But when it comes to unknown unknowns science is helpless and cannot be prepared for these occurrences. It is impossible to assess the risk of an unknown unknown. Sometimes science can only discover what it shouldn't have discovered after it has discovered it! Marie Curie worked for years with radioactivity and did not know it was bad for her when she did this. Unknown unknowns cannot be calculated. And the nature of this unknown unknowns makes it impossible to plan or predict or deal with these unknown unknowns. Here not enough is known to make an estimate of the risks, and sometimes nothing is known. These are variables in the equation that cannot be conceived or studied. Often one cannot use past empirical data, thought experiments, mathematical calculations, or even computer simulations to discover them. And because of this, to a certain degree, every time physics does a major high-energy particle collision test, science is playing Russian roulette, never even knowing what kind of weapon it has in its hand or what type of bullets will be coming out of this thing.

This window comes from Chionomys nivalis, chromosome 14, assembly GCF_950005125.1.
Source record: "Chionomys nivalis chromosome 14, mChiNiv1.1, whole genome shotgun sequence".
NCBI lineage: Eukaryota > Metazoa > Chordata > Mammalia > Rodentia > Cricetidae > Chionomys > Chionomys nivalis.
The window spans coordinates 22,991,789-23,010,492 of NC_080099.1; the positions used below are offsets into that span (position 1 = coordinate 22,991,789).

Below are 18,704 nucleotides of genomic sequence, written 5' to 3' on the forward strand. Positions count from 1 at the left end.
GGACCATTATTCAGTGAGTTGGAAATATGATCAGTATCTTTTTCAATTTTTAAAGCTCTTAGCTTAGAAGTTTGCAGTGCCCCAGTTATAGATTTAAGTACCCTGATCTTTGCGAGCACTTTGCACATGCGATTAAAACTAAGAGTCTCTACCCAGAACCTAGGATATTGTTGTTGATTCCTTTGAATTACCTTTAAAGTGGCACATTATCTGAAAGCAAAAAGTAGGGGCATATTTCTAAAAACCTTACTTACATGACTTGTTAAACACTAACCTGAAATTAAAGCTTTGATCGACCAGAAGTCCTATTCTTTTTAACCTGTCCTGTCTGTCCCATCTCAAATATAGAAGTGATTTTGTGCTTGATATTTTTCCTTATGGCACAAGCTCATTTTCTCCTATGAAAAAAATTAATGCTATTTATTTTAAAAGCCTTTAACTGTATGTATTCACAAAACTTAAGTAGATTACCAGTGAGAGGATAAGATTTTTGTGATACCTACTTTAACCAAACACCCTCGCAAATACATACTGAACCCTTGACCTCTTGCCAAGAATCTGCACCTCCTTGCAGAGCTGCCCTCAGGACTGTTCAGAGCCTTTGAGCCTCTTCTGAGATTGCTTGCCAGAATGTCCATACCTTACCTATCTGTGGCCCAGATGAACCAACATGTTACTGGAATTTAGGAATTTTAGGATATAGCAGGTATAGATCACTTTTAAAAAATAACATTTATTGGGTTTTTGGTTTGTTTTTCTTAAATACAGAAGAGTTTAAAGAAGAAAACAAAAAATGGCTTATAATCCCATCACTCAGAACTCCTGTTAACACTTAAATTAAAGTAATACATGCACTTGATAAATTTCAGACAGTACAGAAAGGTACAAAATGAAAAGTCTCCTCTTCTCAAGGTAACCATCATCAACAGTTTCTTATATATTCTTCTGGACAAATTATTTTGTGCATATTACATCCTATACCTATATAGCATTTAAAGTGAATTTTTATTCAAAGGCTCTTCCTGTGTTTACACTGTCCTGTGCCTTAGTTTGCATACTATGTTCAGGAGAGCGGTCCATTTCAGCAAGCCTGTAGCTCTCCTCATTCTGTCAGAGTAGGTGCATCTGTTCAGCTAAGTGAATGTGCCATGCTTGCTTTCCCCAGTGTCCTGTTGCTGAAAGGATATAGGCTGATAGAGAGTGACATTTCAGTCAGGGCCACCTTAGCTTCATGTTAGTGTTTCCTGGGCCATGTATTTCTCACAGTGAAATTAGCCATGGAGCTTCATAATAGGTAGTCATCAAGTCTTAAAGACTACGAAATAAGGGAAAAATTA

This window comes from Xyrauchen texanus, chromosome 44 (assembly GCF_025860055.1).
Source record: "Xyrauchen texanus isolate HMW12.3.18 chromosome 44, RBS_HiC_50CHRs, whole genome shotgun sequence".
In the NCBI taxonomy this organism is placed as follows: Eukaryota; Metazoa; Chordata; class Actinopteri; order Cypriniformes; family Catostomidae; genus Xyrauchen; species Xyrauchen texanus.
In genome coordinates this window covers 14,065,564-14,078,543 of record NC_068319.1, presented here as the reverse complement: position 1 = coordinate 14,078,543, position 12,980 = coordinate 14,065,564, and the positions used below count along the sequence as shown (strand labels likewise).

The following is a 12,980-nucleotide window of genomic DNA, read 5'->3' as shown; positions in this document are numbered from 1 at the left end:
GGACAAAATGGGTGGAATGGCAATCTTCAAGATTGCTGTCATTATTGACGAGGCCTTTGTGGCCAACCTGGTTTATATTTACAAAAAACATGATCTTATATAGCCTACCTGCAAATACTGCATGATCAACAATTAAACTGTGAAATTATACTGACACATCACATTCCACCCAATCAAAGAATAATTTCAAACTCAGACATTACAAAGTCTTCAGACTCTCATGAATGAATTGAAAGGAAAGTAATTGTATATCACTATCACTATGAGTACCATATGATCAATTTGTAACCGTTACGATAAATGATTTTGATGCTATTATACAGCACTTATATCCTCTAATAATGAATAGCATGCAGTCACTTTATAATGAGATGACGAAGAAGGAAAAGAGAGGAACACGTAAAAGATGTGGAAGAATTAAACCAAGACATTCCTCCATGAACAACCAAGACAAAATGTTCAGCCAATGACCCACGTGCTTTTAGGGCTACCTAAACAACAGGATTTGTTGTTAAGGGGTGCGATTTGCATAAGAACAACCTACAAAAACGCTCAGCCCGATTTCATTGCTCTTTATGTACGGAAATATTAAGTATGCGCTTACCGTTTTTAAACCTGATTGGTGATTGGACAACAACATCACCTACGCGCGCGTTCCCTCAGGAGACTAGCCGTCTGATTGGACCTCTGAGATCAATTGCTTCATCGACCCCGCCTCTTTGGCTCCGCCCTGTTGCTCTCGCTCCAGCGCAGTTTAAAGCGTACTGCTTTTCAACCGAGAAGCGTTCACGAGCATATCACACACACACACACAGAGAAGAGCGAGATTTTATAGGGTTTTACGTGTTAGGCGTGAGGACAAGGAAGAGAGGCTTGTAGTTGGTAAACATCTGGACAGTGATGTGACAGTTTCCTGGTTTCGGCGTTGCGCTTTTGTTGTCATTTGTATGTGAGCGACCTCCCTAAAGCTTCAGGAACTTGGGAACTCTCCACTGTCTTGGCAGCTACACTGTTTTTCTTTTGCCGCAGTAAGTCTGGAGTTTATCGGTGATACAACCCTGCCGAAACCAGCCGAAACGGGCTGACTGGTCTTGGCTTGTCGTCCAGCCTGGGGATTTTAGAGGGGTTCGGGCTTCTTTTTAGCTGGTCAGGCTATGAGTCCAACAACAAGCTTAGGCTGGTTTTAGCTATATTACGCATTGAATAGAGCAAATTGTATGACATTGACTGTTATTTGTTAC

What Science Has Taught Us over the Last Century

If you study how much science has learned since 1916, a century ago, the mind is left staggered. Science has discovered so much over the last century, even to try to exaggerate would be futile and seem to fall short. Science has discovered how billions of galaxies exist, how the Sun works, how our universe is expanding, how we can create new elements ourselves, and what a neutron star is. And examples like these ones could go on for what would seem like is a small eternity.